- Hecht K, Carlstedt-Duke J, Stierna P, Gustafsson J, Brönnegârd M, Wikström AC (Oct 1997). "Evidence that the beta-isoform of the human glucocorticoid receptor does not act as a physiologically significant repressor". The Journal of Biological Chemistry 272 (42): 26659–64. doi:10.1074/jbc.272.42.26659. PMID 9334248.
- de Castro M, Elliot S, Kino T, Bamberger C, Karl M, Webster E et al. (Sep 1996). "The non-ligand binding beta-isoform of the human glucocorticoid receptor (hGR beta): tissue levels, mechanism of action, and potential physiologic role". Molecular Medicine (Cambridge, Mass.) 2 (5): 597–607. PMC 2230188. PMID 8898375.
- van den Berg JD, Smets LA, van Rooij H (Feb 1996). "Agonist-free transformation of the glucocorticoid receptor in human B-lymphoma cells". The Journal of Steroid Biochemistry and Molecular Biology 57 (3-4): 239–49. doi:10.1016/0960-0760(95)00271-5. PMID 8645634.
- Stancato LF, Silverstein AM, Gitler C, Groner B, Pratt WB (Apr 1996). "Use of the thiol-specific derivatizing agent N-iodoacetyl-3-[125I]iodotyrosine to demonstrate conformational differences between the unbound and hsp90-bound glucocorticoid receptor hormone binding domain". The Journal of Biological Chemistry 271 (15): 8831–6. doi:10.1074/jbc.271.15.8831. PMID 8621522.
- Wang C, Chen J (Jan 2003). "Phosphorylation and hsp90 binding mediate heat shock stabilization of p53". The Journal of Biological Chemistry 278 (3): 2066–71. doi:10.1074/jbc.M206697200. PMID 12427754.
- Akakura S, Yoshida M, Yoneda Y, Horinouchi S (May 2001). "A role for Hsc70 in regulating nucleocytoplasmic transport of a temperature-sensitive p53 (p53Val-135)". The Journal of Biological Chemistry 276 (18): 14649–57. doi:10.1074/jbc.M100200200. PMID 11297531.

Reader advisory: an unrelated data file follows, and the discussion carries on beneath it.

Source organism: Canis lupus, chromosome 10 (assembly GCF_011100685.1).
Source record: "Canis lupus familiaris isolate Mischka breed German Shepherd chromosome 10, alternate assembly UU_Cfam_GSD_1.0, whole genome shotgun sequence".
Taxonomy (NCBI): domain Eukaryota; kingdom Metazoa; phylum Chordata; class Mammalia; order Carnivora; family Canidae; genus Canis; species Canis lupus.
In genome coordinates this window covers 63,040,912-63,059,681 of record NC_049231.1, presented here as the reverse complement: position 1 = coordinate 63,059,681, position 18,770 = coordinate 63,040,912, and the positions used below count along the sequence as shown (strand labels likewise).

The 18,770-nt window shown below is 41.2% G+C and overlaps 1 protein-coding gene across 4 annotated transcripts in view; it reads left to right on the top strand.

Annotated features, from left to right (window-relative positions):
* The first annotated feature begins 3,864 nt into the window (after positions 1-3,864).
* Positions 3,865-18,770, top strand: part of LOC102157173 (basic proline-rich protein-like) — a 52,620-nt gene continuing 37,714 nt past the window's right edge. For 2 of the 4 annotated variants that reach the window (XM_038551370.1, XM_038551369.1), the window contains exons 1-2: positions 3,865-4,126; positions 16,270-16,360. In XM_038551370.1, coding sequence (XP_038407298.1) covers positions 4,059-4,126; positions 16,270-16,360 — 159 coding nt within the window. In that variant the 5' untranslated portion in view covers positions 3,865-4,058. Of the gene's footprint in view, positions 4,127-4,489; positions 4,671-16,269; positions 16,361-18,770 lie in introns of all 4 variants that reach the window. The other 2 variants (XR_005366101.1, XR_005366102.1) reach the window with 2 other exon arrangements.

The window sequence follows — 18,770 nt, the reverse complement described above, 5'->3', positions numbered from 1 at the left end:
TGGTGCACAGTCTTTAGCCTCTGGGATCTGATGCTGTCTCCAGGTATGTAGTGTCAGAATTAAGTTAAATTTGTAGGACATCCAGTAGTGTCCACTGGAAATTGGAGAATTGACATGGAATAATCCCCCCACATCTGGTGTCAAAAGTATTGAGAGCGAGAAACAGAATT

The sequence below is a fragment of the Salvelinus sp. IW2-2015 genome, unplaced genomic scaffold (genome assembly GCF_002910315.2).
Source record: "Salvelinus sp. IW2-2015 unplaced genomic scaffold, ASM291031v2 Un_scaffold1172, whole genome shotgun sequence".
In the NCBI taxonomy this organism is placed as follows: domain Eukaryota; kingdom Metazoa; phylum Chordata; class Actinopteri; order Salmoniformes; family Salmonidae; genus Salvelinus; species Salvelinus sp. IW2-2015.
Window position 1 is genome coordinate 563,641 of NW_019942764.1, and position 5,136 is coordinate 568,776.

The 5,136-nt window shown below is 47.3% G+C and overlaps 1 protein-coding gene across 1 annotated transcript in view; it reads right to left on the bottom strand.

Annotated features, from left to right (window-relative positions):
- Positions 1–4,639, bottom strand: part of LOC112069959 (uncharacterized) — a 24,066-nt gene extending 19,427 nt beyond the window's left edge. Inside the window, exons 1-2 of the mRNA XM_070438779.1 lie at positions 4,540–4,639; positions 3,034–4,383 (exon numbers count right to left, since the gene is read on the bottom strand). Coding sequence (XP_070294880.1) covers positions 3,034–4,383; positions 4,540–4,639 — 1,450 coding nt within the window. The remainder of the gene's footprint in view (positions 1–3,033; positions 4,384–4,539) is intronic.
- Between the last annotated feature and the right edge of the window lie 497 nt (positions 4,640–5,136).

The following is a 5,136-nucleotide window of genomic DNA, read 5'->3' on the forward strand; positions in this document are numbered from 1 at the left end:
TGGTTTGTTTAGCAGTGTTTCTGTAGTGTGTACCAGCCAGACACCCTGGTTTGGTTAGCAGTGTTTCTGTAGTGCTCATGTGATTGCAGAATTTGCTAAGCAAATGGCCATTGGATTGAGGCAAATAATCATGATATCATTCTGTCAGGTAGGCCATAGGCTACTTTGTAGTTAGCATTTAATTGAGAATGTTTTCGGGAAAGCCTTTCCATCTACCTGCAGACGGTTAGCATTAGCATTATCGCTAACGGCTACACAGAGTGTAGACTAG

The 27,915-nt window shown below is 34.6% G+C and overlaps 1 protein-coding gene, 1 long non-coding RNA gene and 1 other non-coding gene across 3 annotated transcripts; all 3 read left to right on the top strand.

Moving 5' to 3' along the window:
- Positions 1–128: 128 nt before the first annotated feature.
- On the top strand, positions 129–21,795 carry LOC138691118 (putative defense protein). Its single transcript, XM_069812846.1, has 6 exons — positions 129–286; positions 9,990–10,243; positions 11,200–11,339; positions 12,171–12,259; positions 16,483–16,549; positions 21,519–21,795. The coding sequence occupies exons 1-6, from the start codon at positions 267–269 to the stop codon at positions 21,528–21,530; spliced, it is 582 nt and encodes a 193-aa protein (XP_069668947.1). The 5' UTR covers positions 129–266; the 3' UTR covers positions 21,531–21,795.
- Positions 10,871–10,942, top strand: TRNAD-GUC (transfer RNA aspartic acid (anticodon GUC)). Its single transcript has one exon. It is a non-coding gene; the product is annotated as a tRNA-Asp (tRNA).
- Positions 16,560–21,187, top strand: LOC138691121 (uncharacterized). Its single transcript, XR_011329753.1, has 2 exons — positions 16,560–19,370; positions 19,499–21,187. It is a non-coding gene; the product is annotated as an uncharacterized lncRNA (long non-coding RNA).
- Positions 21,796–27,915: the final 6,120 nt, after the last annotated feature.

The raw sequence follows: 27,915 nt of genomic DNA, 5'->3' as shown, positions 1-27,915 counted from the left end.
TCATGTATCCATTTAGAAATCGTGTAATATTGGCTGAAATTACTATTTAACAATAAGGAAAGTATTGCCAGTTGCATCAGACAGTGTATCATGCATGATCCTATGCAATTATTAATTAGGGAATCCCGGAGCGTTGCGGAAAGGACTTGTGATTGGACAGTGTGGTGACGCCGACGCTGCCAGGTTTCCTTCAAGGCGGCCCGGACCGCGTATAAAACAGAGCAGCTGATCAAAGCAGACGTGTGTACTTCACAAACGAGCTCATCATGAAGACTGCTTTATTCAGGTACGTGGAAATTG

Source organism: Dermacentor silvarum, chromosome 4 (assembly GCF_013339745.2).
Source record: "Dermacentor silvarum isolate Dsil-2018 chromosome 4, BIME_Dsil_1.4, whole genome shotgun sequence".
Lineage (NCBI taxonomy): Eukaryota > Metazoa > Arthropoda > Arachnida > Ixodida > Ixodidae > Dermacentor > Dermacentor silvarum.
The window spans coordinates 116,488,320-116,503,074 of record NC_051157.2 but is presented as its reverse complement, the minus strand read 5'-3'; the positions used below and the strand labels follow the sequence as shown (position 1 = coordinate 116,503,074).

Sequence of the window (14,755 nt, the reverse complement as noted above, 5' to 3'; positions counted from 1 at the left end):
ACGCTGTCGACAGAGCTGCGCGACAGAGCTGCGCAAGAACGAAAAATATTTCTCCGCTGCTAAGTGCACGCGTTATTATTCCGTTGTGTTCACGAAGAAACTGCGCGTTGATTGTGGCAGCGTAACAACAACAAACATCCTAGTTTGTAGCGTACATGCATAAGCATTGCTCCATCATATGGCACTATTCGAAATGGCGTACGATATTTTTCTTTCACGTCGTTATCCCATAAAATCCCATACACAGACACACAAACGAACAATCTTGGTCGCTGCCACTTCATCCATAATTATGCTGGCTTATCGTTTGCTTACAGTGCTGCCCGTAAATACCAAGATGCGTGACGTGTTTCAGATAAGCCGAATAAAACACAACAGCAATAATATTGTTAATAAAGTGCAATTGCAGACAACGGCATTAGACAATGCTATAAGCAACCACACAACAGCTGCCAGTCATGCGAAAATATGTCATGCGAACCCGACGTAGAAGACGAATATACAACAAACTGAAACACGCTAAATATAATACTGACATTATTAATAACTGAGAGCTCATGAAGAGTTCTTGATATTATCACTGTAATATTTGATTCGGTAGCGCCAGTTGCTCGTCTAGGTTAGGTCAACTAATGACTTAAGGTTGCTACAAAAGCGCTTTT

- Peng Y, Chen L, Li C, Lu W, Chen J (Nov 2001). "Inhibition of MDM2 by hsp90 contributes to mutant p53 stabilization". The Journal of Biological Chemistry 276 (44): 40583–90. doi:10.1074/jbc.M102817200. PMID 11507088.
- Mizuno K, Shirogane T, Shinohara A, Iwamatsu A, Hibi M, Hirano T (Mar 2001). "Regulation of Pim-1 by Hsp90". Biochemical and Biophysical Research Communications 281 (3): 663–9. doi:10.1006/bbrc.2001.4405. PMID 11237709.
- Sumanasekera WK, Tien ES, Turpey R, Vanden Heuvel JP, Perdew GH (Feb 2003). "Evidence that peroxisome proliferator-activated receptor alpha is complexed with the 90-kDa heat shock protein and the hepatitis virus B X-associated protein 2". The Journal of Biological Chemistry 278 (7): 4467–73. doi:10.1074/jbc.M211261200. PMID 12482853.
- Hamamoto R, Furukawa Y, Morita M, Iimura Y, Silva FP, Li M et al. (Aug 2004). "SMYD3 encodes a histone methyltransferase involved in the proliferation of cancer cells". Nature Cell Biology 6 (8): 731–40. doi:10.1038/ncb1151. PMID 15235609.
- Boudeau J, Deak M, Lawlor MA, Morrice NA, Alessi DR (Mar 2003). "Heat-shock protein 90 and Cdc37 interact with LKB1 and regulate its stability". The Biochemical Journal 370 (Pt 3): 849–57. doi:10.1042/BJ20021813. PMC 1223241. PMID 12489981.
- Wrighton KH, Lin X, Feng XH (Jul 2008). "Critical regulation of TGFbeta signaling by Hsp90". Proceedings of the National Academy of Sciences of the United States of America 105 (27): 9244–9. doi:10.1073/pnas.0800163105. PMC 2453700. PMID 18591668.